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Understanding Foreign Transaction Fees

April 12, 2024
min read

The first time your teen travels abroad, particularly on their own, they’ll likely encounter spending nuances that are different from what we’re used to in the U.S.

Things like differences in tipping from one culture to the next, currency conversions, and added fees are all helpful to discuss before departing on an international adventure.

Today, we’ll be discussing foreign transaction fees - what they are, how much banks typically charge, and most importantly, ways to avoid them.

What is a foreign transaction fee?

A foreign transaction fee is a fee imposed by banks and payment card issuers for transactions made overseas or with a foreign merchant. Foreign transaction fees are most often charged when you use a payment card abroad, but they can also be applied to online purchases you make at home from a foreign vendor that processes the transaction in its local currency.

You might also see foreign transaction fees referred to as “foreign purchase transaction fees” or “foreign currency transaction fees.”

Now that we’ve covered the definition of foreign transaction fees, time to dive deeper.

Let’s start with an example to bring this concept to life a little better. Say you’re from the U.S. and you’re going on a trip to London. We know the U.S. and the U.K. use different currencies: dollars in the U.S. ($) and pounds (£) in the U.K.

You might be wondering if you can still use your usual credit or debit card.

With different currencies, you might be wondering if you can still use your usual credit or debit card. In most cases, the answer is yes. Visa and Mastercard are widely accepted globally, so if your cards are issued by one of those networks chances are you can use it in other countries. On the other hand, American Express and Discover are accepted less frequently outside the U.S.

Just because your card is an acceptable payment method in other countries doesn’t mean you should use it in those countries. At the end of the day, you also want to know what fees are associated with international purchases, and exactly how much those fees will cost you.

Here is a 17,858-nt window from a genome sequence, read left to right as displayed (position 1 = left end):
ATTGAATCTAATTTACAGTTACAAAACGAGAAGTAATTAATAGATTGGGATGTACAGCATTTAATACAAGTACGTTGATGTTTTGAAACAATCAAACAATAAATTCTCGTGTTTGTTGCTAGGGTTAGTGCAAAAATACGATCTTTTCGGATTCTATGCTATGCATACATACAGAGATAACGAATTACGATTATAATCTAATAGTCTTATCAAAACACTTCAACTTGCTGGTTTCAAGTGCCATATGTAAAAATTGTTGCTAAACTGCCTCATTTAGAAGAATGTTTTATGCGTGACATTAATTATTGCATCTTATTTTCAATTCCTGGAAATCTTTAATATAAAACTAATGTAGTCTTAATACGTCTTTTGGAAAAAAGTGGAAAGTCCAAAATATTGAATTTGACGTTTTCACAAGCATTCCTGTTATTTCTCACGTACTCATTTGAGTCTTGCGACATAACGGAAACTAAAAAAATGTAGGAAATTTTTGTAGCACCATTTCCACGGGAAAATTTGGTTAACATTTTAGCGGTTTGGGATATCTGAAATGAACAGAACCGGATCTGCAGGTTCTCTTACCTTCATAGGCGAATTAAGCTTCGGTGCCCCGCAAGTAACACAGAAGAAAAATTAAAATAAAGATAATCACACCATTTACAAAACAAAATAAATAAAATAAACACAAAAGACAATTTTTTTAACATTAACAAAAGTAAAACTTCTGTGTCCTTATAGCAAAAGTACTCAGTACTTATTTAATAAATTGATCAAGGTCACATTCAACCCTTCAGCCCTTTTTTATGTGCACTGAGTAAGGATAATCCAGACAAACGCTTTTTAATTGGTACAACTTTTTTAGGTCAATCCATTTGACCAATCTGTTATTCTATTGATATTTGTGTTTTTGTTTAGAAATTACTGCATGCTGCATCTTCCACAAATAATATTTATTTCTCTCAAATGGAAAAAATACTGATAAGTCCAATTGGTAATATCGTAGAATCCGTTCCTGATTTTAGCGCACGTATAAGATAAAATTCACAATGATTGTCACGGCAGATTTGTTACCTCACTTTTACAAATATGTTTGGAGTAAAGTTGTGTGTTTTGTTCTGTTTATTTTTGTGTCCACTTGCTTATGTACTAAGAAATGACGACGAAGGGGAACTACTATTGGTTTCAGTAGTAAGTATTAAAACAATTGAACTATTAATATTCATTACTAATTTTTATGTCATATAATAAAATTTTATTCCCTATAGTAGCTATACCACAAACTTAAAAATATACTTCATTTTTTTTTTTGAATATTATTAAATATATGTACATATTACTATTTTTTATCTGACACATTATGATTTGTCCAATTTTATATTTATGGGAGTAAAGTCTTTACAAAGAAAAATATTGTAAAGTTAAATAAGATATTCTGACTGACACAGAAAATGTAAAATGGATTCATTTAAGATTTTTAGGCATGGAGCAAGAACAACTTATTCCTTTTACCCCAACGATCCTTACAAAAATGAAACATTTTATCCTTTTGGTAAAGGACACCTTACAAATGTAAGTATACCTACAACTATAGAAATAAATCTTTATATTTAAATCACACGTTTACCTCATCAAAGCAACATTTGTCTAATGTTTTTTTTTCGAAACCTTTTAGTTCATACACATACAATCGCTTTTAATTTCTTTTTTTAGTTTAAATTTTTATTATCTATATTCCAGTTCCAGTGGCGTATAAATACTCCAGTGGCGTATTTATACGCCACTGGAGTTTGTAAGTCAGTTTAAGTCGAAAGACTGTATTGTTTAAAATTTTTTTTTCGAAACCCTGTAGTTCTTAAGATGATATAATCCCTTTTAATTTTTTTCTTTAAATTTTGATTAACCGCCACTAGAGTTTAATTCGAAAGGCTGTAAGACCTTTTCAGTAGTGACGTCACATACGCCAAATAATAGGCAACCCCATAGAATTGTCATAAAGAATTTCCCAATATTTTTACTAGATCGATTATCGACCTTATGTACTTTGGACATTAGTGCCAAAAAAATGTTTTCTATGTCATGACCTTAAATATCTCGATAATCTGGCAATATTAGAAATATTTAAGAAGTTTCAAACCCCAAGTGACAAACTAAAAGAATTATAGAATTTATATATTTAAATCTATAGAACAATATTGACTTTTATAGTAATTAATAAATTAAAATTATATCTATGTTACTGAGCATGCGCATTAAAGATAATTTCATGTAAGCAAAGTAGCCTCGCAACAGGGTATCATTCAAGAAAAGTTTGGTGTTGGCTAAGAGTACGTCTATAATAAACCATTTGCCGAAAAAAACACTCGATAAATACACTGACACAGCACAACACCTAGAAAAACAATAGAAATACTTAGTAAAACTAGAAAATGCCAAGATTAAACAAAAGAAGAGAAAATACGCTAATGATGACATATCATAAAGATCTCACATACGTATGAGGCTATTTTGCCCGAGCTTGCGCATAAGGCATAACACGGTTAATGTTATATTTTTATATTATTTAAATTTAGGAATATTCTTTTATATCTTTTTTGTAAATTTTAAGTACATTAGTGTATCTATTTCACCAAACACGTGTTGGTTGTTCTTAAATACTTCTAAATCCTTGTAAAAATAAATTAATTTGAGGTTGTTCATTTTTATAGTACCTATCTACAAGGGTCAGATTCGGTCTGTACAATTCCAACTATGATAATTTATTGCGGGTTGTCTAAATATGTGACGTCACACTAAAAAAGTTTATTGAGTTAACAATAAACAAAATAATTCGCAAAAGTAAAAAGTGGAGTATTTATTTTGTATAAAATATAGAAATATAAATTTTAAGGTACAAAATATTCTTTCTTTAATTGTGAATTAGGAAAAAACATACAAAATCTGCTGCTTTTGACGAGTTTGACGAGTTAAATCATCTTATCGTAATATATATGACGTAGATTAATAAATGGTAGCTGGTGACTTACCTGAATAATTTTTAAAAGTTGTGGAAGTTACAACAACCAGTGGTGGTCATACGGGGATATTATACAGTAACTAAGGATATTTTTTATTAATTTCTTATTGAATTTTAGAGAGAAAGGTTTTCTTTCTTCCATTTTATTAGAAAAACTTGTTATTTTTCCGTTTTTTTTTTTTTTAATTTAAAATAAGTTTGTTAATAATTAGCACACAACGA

How much are foreign transaction fees?

Foreign transaction fees tend to be 1-3% of your purchase total. As an example, let’s say your card does charge a foreign transaction fee and you make a purchase while in London for a football jersey that costs £115.

If your card charges a foreign transaction fee, you could end up paying an extra £1.15-£3.45. While that might not hurt your wallet too badly on a single transaction, the fees can add up quickly and you might be in for a not-so-pleasant surprise when you check your balance at the end of your trip.

The exact amount of foreign transaction fees depends on the card you have, and is outlined in the agreement when you sign up.

How to avoid foreign transaction fees

While you might think the easiest way to avoid foreign transaction fees is to only use cash while traveling abroad, there’s actually a much easier solution (and keep in mind there are fees associated with converting cash to different currencies, so cash-only isn’t free either).

The easiest way to avoid foreign transaction fees is to opt for a card that doesn’t charge a foreign transaction fee. That’s right - not all credit and debit cards impose foreign transaction fees, even if you make a purchase in another country or with a foreign merchant.

Pay special attention to what fees you may be charged.

While many of the credit cards currently on the market charge a foreign transaction fee, the number of credit cards with no foreign transaction fees is growing.

That said, credit cards with no foreign transaction fees also tend to have higher credit score requirements, so you’ll have to keep that in mind.

Debit cards could also charge you foreign transaction fees, so make sure you read the fine print every time you get a new card, and pay special attention to what fees you might be charged.

Final note on foreign transaction fees

When it comes to traveling (and spending) abroad, we know we’re in for some new experiences. Some of those new experiences, like eating fresh homemade pasta in Italy or visiting the Louvre in France, are amazing and exactly what we’re after! And some of those new experiences, like calculating the difference in spending abroad versus at home, are less amazing and something we want to be prepared for.

Your kid’s first time traveling abroad, especially one where they’re spending on their own, is an incredible experience. To ensure it’s as impactful as you hope, help them prepare for things like spending, including how to budget for fees and tipping in other countries.

Safe travels!